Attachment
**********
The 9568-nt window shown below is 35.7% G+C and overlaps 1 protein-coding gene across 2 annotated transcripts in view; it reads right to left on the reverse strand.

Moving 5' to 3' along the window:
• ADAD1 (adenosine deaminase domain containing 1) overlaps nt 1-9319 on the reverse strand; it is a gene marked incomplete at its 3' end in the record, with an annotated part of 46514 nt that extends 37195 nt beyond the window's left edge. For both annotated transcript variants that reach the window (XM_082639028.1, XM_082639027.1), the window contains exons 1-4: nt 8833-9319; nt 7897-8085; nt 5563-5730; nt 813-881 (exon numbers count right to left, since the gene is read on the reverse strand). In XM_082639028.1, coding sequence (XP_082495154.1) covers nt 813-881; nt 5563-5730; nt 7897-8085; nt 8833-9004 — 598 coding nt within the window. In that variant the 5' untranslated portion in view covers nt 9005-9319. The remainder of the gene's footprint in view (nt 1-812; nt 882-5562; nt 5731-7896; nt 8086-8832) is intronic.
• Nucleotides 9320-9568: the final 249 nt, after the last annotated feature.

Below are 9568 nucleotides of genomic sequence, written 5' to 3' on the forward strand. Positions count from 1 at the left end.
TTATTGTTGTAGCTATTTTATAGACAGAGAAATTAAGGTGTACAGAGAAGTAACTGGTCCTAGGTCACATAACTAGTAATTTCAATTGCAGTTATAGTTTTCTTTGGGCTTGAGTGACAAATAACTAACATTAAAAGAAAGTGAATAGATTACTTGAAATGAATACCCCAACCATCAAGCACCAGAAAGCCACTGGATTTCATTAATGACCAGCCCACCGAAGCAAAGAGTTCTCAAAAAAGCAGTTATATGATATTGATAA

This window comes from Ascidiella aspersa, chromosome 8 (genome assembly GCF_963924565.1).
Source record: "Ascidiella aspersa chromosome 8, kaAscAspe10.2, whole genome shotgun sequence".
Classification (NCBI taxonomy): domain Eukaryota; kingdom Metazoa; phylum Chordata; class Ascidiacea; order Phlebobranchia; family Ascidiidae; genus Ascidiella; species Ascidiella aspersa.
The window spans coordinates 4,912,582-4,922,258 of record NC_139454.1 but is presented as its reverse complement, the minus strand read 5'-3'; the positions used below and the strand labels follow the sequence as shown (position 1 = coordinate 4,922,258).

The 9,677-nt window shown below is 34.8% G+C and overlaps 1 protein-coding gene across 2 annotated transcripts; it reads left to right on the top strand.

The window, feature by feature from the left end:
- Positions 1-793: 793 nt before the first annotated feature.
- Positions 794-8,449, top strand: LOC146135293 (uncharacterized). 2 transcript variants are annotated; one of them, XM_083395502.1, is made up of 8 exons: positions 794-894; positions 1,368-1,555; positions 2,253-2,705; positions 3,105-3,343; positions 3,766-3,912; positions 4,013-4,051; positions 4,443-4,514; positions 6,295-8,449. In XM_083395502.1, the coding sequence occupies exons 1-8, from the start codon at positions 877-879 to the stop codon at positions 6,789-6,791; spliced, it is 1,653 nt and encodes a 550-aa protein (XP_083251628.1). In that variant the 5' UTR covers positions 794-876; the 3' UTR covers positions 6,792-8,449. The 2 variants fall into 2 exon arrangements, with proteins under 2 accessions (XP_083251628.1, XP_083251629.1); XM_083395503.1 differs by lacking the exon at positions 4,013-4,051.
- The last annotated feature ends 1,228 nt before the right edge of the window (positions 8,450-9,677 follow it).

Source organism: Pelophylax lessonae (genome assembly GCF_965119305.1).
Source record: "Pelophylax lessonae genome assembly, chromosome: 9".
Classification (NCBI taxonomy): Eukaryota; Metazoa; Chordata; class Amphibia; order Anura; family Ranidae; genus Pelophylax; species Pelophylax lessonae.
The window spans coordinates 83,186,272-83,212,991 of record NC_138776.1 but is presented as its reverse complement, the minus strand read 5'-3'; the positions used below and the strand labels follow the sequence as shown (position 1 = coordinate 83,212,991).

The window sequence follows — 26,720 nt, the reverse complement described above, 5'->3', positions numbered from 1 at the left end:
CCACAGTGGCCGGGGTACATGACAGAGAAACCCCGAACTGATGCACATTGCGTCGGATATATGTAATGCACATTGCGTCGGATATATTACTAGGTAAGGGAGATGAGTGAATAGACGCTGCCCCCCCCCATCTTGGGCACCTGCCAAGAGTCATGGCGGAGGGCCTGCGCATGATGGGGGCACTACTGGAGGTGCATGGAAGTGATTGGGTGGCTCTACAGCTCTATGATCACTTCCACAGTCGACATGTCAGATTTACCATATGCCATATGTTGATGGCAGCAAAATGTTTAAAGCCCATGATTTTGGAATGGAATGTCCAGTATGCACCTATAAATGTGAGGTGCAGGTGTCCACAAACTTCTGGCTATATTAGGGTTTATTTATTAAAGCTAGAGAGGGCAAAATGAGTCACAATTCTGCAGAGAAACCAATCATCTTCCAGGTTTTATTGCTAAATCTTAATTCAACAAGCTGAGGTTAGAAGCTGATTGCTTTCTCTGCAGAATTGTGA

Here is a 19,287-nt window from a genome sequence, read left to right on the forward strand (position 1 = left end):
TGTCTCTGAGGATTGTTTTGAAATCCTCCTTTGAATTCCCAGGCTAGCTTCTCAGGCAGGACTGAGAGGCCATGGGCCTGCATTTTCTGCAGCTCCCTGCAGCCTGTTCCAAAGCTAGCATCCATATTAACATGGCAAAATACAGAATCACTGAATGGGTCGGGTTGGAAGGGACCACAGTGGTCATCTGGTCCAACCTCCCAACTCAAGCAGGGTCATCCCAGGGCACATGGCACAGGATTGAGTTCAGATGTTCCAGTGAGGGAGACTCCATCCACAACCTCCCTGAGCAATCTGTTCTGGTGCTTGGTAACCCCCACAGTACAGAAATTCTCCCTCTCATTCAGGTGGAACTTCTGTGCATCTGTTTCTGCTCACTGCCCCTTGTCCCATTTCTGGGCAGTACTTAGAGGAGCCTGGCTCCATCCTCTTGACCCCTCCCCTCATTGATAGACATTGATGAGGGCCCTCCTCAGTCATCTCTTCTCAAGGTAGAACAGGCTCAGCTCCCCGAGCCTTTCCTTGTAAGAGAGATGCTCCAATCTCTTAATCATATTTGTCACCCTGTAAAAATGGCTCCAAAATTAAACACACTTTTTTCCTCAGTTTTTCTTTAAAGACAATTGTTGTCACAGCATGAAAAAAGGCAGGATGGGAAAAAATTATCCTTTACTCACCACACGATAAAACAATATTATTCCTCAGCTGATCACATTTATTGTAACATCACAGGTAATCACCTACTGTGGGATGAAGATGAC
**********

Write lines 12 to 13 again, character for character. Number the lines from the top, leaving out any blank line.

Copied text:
The window, feature by feature from the left end:
- Positions 1-793: 793 nt before the first annotated feature.